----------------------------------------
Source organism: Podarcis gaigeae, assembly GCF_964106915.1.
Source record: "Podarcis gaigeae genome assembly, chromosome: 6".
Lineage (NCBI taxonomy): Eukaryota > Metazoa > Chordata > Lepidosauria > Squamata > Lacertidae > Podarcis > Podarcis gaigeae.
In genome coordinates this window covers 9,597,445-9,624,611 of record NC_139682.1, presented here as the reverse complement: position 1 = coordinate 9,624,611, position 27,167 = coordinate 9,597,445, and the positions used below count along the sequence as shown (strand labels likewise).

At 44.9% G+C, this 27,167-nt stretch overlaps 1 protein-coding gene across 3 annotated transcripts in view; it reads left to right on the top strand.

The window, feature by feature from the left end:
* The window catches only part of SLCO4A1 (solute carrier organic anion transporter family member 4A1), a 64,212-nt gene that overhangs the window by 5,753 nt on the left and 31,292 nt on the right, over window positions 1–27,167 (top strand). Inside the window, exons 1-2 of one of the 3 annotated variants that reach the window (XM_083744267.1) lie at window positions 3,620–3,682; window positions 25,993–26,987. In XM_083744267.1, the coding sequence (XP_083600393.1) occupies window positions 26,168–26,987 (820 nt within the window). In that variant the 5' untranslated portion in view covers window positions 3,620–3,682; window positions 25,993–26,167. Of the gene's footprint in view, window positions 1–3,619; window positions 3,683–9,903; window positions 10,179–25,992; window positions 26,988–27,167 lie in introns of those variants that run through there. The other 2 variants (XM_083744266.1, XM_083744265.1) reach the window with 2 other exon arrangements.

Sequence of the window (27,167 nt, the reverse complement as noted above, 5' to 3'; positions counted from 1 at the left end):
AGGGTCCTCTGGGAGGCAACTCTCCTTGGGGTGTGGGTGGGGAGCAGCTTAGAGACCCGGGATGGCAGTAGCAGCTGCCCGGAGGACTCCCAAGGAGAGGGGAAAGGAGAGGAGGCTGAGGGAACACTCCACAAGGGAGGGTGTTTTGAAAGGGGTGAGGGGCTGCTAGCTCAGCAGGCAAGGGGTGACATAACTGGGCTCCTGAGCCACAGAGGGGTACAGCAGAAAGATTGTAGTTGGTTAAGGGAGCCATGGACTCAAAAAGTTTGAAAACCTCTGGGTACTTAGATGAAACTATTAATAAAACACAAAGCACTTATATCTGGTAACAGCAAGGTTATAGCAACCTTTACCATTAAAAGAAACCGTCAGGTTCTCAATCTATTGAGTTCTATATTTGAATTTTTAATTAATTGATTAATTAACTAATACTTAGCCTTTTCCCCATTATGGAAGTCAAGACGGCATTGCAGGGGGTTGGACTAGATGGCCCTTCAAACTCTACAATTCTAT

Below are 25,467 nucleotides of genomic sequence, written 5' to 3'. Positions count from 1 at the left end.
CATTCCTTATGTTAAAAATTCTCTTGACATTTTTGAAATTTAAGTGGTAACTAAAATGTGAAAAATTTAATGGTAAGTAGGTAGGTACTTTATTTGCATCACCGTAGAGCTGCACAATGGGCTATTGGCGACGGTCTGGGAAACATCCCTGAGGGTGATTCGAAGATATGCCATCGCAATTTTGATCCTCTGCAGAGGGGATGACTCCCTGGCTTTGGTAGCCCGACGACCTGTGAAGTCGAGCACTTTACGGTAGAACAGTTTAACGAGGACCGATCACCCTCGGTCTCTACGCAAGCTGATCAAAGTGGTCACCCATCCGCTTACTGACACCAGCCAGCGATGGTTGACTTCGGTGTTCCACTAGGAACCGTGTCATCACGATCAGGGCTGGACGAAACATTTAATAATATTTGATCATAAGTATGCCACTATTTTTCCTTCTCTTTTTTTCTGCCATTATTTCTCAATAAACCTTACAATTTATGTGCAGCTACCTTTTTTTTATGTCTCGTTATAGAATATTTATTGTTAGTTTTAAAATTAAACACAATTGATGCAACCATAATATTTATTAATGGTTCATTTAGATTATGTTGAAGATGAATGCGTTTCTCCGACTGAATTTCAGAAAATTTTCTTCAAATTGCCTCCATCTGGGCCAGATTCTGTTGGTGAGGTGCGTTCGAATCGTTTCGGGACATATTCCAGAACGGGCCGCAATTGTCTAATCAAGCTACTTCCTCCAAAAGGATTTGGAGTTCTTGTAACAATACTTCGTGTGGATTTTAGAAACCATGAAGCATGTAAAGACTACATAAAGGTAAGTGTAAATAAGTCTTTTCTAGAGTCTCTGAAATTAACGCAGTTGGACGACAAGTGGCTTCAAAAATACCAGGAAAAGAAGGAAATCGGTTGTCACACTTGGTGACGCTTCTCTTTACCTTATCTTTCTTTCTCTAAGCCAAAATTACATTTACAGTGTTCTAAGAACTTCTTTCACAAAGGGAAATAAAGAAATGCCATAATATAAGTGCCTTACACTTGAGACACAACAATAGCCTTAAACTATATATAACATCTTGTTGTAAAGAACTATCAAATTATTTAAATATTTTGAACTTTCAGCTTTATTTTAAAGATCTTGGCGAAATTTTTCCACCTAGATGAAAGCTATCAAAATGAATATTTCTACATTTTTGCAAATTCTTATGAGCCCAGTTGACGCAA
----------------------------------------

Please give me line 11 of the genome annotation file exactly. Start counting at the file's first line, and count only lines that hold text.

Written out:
CATTCCTTATGTTAAAAATTCTCTTGACATTTTTGAAATTTAAGTGGTAACTAAAATGTGAAAAATTTAATGGTAAGTAGGTAGGTACTTTATTTGCATCACCGTAGAGCTGCACAATGGGCTATTGGCGACGGTCTGGGAAACATCCCTGAGGGTGATTCGAAGATATGCCATCGCAATTTTGATCCTCTGCAGAGGGGATGACTCCCTGGCTTTGGTAGCCCGACGACCTGTGAAGTCGAGCACTTTACGGTAGAACAGTTTAACGAGGACCGATCACCCTCGGTCTCTACGCAAGCTGATCAAAGTGGTCACCCATCCGCTTACTGACACCAGCCAGCGATGGTTGACTTCGGTGTTCCACTAGGAACCGTGTCATCACGATCAGGGCTGGACGAAACATTTAATAATATTTGATCATAAGTATGCCACTATTTTTCCTTCTCTTTTTTTCTGCCATTATTTCTCAATAAACCTTACAATTTATGTGCAGCTACCTTTTTTTTATGTCTCGTTATAGAATATTTATTGTTAGTTTTAAAATTAAACACAATTGATGCAACCATAATATTTATTAATGGTTCATTTAGATTATGTTGAAGATGAATGCGTTTCTCCGACTGAATTTCAGAAAATTTTCTTCAAATTGCCTCCATCTGGGCCAGATTCTGTTGGTGAGGTGCGTTCGAATCGTTTCGGGACATATTCCAGAACGGGCCGCAATTGTCTAATCAAGCTACTTCCTCCAAAAGGATTTGGAGTTCTTGTAACAATACTTCGTGTGGATTTTAGAAACCATGAAGCATGTAAAGACTACATAAAGGTAAGTGTAAATAAGTCTTTTCTAGAGTCTCTGAAATTAACGCAGTTGGACGACAAGTGGCTTCAAAAATACCAGGAAAAGAAGGAAATCGGTTGTCACACTTGGTGACGCTTCTCTTTACCTTATCTTTCTTTCTCTAAGCCAAAATTACATTTACAGTGTTCTAAGAACTTCTTTCACAAAGGGAAATAAAGAAATGCCATAATATAAGTGCCTTACACTTGAGACACAACAATAGCCTTAAACTATATATAACATCTTGTTGTAAAGAACTATCAAATTATTTAAATATTTTGAACTTTCAGCTTTATTTTAAAGATCTTGGCGAAATTTTTCCACCTAGATGAAAGCTATCAAAATGAATATTTCTACATTTTTGCAAATTCTTATGAGCCCAGTTGACGCAA